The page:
Sunday, November 18, 2012

Photo Essay: Making of a Jalebi (quite literally)

You may have seen this a 100 times! Running to the corner shop to get an evening fill of freshly fried snacks and standing for minutes as the halwaai completes the process of the writing on the oil creating jalebis out of pale white batter and also frying away the samosas on the side (i.e. if you have guests for tea).

Here are a few pictures I took at a stall in Mussorie, India of Jalebis and some facts I learnt along the way.

The origin of Jalebi are found in ancient India when it was referred to as Kundalika or Jall-vallika.
Semi-solid batter is filled in a muslin cloth with a little hole in it
Overtime, Jall-vallika became jalebi.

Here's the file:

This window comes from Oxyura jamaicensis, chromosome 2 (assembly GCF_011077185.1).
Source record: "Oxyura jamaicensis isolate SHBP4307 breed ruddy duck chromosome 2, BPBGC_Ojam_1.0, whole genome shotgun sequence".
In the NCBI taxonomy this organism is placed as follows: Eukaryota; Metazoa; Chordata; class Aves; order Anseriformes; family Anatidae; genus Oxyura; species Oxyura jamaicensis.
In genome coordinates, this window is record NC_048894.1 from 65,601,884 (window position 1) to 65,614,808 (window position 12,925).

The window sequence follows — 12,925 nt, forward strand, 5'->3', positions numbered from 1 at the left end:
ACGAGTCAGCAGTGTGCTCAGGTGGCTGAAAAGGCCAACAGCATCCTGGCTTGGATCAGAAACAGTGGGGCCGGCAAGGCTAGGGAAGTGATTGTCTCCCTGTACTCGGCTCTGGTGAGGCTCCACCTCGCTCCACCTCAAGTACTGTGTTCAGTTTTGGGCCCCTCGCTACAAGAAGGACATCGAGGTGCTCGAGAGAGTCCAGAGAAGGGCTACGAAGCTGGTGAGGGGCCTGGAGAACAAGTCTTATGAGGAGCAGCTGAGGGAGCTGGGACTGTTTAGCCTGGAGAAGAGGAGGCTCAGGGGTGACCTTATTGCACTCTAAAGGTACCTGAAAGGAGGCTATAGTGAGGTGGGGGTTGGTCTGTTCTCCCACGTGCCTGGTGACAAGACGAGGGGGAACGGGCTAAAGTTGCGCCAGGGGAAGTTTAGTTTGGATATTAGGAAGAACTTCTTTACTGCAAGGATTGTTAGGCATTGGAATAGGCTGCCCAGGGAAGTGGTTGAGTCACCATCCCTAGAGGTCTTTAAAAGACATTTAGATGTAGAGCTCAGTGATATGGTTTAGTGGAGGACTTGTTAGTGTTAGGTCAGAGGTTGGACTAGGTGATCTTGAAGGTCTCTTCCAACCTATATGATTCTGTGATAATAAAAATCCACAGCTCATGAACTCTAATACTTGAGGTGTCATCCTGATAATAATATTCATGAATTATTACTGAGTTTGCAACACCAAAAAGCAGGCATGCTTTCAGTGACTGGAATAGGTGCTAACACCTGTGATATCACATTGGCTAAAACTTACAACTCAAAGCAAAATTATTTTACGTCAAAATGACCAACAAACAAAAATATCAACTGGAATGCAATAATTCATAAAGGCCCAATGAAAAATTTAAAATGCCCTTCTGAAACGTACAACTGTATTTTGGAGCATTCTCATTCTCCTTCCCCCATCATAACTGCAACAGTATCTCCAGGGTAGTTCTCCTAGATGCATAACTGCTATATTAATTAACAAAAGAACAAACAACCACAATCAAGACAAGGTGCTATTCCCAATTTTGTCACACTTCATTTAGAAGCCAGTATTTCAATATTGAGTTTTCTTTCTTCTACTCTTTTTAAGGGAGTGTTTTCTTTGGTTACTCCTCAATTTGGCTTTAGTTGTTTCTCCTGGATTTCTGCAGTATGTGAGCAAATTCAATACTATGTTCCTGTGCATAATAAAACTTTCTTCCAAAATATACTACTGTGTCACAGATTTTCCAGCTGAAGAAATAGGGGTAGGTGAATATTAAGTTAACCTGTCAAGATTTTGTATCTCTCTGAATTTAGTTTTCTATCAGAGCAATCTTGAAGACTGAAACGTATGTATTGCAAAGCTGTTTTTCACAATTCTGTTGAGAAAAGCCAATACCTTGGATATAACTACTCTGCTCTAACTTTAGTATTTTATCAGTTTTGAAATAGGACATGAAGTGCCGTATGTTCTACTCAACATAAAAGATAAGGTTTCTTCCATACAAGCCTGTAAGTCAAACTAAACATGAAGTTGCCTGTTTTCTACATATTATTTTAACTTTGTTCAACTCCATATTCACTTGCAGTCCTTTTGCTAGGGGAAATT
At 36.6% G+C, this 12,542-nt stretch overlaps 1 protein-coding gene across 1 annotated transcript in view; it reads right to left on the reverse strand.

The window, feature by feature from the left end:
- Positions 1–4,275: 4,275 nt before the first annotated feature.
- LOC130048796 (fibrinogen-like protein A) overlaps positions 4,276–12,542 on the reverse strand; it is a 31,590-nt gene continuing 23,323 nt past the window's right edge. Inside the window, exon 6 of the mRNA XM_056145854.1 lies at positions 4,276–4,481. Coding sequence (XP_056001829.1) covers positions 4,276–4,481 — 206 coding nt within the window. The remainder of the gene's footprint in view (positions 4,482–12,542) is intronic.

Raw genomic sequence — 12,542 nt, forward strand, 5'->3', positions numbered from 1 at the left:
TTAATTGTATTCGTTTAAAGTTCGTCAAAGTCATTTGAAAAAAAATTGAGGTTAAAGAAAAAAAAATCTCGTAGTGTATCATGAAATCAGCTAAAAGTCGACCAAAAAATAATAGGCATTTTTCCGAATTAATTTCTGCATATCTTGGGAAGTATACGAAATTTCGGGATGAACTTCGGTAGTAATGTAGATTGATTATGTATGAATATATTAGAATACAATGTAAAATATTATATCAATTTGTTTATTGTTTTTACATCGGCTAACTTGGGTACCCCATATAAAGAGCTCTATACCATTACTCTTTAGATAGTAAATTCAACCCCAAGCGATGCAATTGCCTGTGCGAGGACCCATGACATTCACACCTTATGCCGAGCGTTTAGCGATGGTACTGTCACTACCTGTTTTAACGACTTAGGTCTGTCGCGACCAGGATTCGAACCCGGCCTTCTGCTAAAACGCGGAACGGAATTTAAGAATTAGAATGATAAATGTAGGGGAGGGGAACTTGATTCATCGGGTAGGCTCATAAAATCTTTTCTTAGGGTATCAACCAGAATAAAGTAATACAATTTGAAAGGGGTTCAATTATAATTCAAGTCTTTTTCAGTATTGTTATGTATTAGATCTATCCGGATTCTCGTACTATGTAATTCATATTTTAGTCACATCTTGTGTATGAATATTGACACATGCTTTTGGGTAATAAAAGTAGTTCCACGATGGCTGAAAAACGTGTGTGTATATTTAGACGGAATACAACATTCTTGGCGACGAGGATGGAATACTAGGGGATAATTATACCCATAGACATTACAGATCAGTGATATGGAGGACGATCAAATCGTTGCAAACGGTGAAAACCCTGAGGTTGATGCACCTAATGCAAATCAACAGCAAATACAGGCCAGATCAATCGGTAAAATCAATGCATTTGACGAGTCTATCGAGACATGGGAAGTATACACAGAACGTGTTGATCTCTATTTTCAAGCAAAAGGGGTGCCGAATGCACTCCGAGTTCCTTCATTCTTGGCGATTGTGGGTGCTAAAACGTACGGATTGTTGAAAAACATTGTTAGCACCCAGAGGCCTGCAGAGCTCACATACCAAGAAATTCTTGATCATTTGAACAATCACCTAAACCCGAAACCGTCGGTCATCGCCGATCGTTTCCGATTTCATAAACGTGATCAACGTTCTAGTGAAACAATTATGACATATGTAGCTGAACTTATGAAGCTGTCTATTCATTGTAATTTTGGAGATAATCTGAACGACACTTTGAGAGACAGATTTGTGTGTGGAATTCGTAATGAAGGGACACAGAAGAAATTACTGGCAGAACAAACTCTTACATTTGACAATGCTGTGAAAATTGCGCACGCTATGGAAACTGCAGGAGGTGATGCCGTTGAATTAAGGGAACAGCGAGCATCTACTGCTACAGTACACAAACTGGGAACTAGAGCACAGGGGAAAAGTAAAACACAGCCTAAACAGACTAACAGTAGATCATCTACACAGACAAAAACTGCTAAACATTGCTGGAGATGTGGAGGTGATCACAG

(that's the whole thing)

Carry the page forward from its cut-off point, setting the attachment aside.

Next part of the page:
The cloth is held like a bag and the holder pushes down the batter through the tiny hole
The earliest mention of the dish is in 13th century cookbook.
Here are some typical shapes drawn out of batter

The dish has spread through most of South Asia and parts of Middle East.
Fry away the Jalebi
The dish can be enjoyed with curd. Left over evening snacks can be enjoyed with a glass of hot milk before going to bed.
These are not ready yet: The Jalebis are dipped in a sugar syrup

Jalebis are best served hot

1 comment:

Mansi said...

Wonderful photos and the words complement them beautifully.